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    School report delayed for analysis

    Some say the delay in response to a study critical of Florida education is an attempt to downplay the criticism.

    By ALISA ULFERTS, Times Staff Writer
    © St. Petersburg Times
    published January 31, 2002


    TALLAHASSEE -- Senators were expecting a report Wednesday on the state of Florida schools.

    Instead, they got a surprise from the consultant hired by the Florida Chamber Foundation to conduct the study: He wasn't ready to release it.

    It was the day after consultant John Kaliski met with Gov. Jeb Bush's staff. "We thought it would be prudent to reconsider" the findings, said Kaliski, project manager for the study.

    "We have some more specific information that was not publicly available in November" when the chamber released preliminary findings, Kaliski said. Those findings ranked Florida near the bottom among states in education spending and progress.

    Sen. Jack Latvala, a member of the Senate Appropriations Subcommittee on Education, wanted to know what "reconsider" meant.

    "Reconsider what? Does that make it look better? Maybe the arrows don't go down as far," Latvala said. "Those were presented as final results, and those were bad. All of a sudden, you can't give us the results. Why should I not think that is pretty . . . insulting?" asked the Palm Harbor Republican.

    The implication was clear: Bush is trying to whitewash the findings. Bush rejected that. "Our sole intent was to share with them the most accurate and up-to-date information we had," said Bush spokeswoman Katie Baur. The report is an update of one the chamber did a decade ago. It has been highly regarded. The education component originally was expected in late December.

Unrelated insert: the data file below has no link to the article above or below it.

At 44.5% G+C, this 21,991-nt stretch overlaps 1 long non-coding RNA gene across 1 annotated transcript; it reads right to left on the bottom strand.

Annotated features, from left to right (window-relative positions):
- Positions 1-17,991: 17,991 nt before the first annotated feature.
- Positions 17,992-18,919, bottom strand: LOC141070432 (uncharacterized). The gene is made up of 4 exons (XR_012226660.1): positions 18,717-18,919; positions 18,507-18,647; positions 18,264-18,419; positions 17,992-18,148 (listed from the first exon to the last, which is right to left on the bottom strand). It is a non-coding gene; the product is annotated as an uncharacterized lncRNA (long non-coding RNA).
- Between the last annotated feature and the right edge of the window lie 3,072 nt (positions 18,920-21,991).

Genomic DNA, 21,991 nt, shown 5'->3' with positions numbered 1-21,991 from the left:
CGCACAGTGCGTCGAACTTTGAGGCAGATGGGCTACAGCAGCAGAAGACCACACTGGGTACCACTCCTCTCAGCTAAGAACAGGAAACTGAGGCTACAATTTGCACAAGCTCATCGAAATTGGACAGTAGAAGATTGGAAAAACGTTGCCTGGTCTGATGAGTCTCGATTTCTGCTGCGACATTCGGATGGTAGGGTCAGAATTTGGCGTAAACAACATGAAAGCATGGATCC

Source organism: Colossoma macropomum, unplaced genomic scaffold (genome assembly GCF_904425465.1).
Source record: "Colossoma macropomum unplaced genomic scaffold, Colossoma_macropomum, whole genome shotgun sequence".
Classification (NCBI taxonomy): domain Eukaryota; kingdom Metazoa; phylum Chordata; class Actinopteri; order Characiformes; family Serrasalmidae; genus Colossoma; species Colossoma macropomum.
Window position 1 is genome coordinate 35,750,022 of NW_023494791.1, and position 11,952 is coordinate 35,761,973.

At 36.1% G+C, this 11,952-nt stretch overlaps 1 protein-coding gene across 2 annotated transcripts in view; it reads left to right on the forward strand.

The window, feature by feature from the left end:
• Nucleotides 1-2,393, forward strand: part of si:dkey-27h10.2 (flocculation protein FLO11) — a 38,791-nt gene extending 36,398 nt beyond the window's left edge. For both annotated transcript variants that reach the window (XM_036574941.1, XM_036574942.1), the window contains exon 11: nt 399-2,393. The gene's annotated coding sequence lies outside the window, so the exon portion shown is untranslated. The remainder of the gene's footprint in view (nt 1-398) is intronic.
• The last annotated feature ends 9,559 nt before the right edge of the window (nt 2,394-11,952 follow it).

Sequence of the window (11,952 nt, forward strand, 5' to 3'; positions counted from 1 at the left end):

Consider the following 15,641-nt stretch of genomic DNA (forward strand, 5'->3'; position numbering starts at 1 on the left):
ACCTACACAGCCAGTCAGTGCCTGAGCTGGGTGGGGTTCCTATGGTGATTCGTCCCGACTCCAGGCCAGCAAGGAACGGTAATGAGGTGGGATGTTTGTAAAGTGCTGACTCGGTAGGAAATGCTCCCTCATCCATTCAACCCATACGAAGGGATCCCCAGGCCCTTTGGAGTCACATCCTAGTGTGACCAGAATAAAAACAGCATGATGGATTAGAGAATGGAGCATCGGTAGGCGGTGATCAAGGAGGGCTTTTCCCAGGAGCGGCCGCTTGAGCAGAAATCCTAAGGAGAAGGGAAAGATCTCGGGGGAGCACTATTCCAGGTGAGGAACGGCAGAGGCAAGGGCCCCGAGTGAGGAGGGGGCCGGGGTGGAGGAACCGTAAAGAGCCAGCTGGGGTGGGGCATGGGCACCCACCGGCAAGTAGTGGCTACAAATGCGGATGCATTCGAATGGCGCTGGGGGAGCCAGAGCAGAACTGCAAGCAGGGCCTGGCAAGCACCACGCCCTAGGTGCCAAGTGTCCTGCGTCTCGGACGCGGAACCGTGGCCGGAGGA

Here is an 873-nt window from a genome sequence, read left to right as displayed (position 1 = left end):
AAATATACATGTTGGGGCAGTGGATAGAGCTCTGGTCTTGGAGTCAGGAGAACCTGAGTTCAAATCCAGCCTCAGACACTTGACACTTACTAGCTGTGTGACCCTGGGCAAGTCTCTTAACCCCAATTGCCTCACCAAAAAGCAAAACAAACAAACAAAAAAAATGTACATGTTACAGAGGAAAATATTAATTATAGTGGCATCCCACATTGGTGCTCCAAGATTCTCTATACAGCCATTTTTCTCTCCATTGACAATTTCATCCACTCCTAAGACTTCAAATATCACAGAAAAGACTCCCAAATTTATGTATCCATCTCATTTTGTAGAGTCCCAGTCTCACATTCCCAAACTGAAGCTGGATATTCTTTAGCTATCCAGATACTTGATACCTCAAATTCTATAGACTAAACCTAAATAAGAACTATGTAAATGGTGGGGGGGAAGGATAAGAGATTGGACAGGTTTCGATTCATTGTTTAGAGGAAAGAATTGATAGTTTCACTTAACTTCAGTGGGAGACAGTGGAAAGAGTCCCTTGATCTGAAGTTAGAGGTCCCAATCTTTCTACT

But Bush wrote to the chamber group handling the study Dec. 19, asking to meet to discuss "deficiencies" in the report before its final release. Bush acknowledged the political heat the report can generate.

    "The deficiencies in the study are critical to identify because the study is not gathering dust on some library shelf," Bush wrote. "It is being exploited by the media and other activists to present a false picture of Florida as something close to a Third World country and in desperate need of statist, high-tax policies that would cripple the progress Florida has made over the last several years."

    The draft report, which Bush's office released after Wednesday's committee hearing, painted a dismal picture of education in Florida in the past 10 years and held out little hope for improvement.

    "Florida shows signs of lapsing into a vicious cycle, where the state's limited number of high-skilled workers inhibit creation of high-value jobs, limit income levels, and weaken the the state's economy," read part of the report. It praised some of Bush's education initiatives, including school grading.

    One issue the chamber consultant discussed with Bush staffers is how to calculate state education spending. Much of the almost $1-billion in new education money in Bush's budget plan for next year actually comes from local property taxes and savings on school districts' retirement plans, and Bush has discouraged reporters from overanalyzing those numbers.

    Latvala said later that he's concerned that attempts to make the state's education funding picture rosier could hurt Senate president John McKay's tax overhaul plan, which Latvala supports.

    But Sen. Don Sullivan, the Seminole Republican who heads the committee, said he wants more funding for education but doesn't question Bush's motives.

    "I don't think the governor's office is trying to whitewash the report. I think they are concerned that if the Chamber of Commerce is trying to tell a story . . . that it be the right story," Sullivan said.

    -- Times staff writer Steve Bousquet contributed to this report.

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